```

**Q** What population parameter might the Poisson distribution be useful for modeling?

In *continuous distributions*, there are an infinite number of possibilities between any two unique possibilities.

Let’s consider the *uniform distribution*:

```
################
# CONTINUOUS DISTRIBUTIONS
#################
##########
# Uniform distribution
lower = 0
upper = 10
curve(dunif(x,lower,upper),0,10,ylab="Probability (density)",xlab="Possibilities",main="Uniform distribution (continuous)",ylim=c(0,1)) # probability density
```

This isn’t a very intersting looking distribution. All possible numbers from 0 to 10 are equally probable.

Another continuous distribution you should know is called the *Normal distribution*. This distribution (the classic bell-shaped distribution) has a lower bound of \(-\infty\) and an upper bound of \(\infty\).

**Q** What population parameter might this distribution be useful for modeling?

```
#########
# Normal distribution
mean = 7.1
stdev = 1.9
curve(dnorm(x,mean,stdev),0,15,ylab="Probability (density)",xlab="Possibilities",main="Normal distribution (continuous)") # probability density
```

Another continuous distribution you should know is called the *Lognormal distribution*. This distribution has a lower bound of zero and an upper bound of \(\infty\).

**Q** What population parameter might the lognormal distribution be useful for modeling?

```
############
# Log-normal distribution
meanlog = 1.4
stdevlog = 0.6
curve(dlnorm(x,meanlog,stdevlog),0,15,ylab="Probability (density)",xlab="Possibilities",main="Lognormal distribution (continuous)") # probability density
```

Another continuous distribution you might want to know is called the *Beta distribution*. This distribution has a lower bound of zero and an upper bound of 1.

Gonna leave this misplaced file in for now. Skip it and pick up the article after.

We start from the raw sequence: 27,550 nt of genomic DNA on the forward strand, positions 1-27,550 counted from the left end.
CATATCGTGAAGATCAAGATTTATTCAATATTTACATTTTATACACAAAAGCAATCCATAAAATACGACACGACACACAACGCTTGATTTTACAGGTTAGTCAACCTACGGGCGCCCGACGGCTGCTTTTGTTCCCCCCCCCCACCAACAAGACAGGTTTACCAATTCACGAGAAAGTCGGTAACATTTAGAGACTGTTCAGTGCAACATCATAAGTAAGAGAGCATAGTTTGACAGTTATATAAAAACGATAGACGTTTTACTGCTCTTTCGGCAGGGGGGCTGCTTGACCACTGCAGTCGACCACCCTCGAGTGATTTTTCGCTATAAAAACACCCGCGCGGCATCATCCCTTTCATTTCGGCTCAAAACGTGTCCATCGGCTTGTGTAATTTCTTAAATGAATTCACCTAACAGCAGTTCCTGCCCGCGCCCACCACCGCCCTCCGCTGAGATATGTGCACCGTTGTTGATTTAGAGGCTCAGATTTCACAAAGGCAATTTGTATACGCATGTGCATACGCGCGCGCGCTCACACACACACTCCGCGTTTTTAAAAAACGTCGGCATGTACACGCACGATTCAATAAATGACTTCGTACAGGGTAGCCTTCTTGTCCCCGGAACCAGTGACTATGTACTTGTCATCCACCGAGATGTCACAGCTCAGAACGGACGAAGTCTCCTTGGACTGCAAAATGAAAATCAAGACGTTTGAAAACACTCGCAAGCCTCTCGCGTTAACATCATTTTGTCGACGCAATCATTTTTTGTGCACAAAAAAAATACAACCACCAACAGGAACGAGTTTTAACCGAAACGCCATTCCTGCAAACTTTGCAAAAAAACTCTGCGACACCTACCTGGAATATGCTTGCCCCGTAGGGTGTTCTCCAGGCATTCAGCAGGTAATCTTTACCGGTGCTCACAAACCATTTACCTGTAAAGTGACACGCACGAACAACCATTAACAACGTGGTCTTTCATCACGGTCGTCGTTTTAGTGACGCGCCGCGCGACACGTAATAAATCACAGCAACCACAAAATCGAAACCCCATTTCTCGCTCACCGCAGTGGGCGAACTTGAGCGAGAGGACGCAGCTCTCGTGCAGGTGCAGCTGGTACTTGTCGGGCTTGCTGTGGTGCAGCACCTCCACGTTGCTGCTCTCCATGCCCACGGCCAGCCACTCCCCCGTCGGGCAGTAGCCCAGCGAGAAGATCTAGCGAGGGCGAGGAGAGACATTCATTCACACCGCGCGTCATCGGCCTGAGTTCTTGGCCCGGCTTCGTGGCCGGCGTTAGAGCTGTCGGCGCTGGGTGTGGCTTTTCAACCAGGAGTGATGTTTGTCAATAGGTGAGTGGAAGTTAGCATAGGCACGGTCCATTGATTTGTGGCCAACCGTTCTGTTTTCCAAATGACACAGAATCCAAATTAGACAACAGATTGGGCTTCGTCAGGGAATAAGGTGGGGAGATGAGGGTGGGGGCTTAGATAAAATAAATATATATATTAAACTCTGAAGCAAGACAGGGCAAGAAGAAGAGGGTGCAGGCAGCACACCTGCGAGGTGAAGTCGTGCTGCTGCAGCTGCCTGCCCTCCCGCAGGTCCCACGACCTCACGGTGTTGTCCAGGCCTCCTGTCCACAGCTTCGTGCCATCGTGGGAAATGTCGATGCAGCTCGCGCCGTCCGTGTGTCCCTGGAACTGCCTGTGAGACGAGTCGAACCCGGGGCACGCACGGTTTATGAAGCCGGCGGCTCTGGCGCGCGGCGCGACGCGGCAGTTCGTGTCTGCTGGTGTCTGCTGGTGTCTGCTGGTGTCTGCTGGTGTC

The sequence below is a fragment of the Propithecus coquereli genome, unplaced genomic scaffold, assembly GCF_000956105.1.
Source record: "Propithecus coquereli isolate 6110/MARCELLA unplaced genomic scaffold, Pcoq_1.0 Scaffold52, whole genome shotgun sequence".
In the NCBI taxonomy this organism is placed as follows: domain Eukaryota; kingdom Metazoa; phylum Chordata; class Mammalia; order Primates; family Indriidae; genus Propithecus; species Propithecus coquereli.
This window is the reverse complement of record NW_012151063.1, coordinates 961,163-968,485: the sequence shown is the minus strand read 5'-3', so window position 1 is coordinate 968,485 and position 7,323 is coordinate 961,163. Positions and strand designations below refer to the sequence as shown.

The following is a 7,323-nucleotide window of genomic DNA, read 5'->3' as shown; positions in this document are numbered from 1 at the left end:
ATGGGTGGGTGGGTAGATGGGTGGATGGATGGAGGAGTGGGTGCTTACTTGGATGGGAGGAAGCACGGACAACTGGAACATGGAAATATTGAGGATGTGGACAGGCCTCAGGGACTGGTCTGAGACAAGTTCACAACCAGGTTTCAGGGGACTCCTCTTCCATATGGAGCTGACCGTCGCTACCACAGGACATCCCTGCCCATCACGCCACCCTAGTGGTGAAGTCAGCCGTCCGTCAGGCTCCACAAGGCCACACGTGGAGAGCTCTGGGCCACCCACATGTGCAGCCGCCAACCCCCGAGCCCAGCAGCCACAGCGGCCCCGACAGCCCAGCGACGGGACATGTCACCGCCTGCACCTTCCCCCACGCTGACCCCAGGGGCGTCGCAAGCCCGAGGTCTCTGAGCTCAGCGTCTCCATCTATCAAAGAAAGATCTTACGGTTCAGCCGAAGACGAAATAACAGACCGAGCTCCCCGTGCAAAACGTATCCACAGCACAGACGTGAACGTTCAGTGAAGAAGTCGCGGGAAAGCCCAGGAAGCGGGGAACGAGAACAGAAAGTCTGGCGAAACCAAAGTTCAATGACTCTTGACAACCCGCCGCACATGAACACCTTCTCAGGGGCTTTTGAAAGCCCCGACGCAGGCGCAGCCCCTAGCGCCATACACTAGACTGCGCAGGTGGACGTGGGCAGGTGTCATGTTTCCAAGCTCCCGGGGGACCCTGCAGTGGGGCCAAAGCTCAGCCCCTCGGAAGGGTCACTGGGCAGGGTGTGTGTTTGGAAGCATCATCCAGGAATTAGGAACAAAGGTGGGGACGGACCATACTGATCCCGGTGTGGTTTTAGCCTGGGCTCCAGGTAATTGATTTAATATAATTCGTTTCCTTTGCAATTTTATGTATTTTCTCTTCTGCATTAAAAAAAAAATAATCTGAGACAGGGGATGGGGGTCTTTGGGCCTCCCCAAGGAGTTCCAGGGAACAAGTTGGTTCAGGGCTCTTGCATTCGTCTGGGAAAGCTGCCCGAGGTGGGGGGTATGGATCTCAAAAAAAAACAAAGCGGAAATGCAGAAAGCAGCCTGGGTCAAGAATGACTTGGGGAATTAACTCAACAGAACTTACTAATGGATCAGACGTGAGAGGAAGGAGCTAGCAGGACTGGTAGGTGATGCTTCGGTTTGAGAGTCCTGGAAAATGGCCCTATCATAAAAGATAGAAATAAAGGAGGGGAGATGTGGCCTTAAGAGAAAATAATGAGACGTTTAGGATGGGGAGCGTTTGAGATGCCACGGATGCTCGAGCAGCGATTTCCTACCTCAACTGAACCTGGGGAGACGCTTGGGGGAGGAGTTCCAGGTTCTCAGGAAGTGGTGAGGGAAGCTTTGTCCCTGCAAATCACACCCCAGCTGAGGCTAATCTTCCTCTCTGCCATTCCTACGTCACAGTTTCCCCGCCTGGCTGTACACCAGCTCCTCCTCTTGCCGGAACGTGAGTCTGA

**Q** What population parameter might the beta distribution be useful for modeling?

```
##########
# Beta distribution
shape1 = 10
shape2 = 4
curve(dbeta(x,shape1,shape2),0,1,ylab="Probability (density)",xlab="Possibilities",main="Beta distribution (continuous)") # probability density
```

Let’s play around with distributions a little using R.

Note that all these distributions are also available to you in InsightMaker.

Here’s some R syntax for you!

Note that all the R random number generators are **functions** that start with the letter “r” – for “random”.

Random number generators are *functions* (“machines” that take inputs and transform the inputs (arguments) into useful outputs – in R, that means you will use the following syntax:

```
thisfunction([argument 1],[argument 2] ... )
myresults <- thisfunction([argument 1],[argument 2] ... )
```

The first *argument* (specified within the parentheses in a function call) represents how many random numbers you want R to draw from the specified distribution.

The arguments after that represent the *parameters* of the random distribution you wish to draw from – you can modify these parameters to suit your needs. Here are some examples (drawing 1 random number at a time):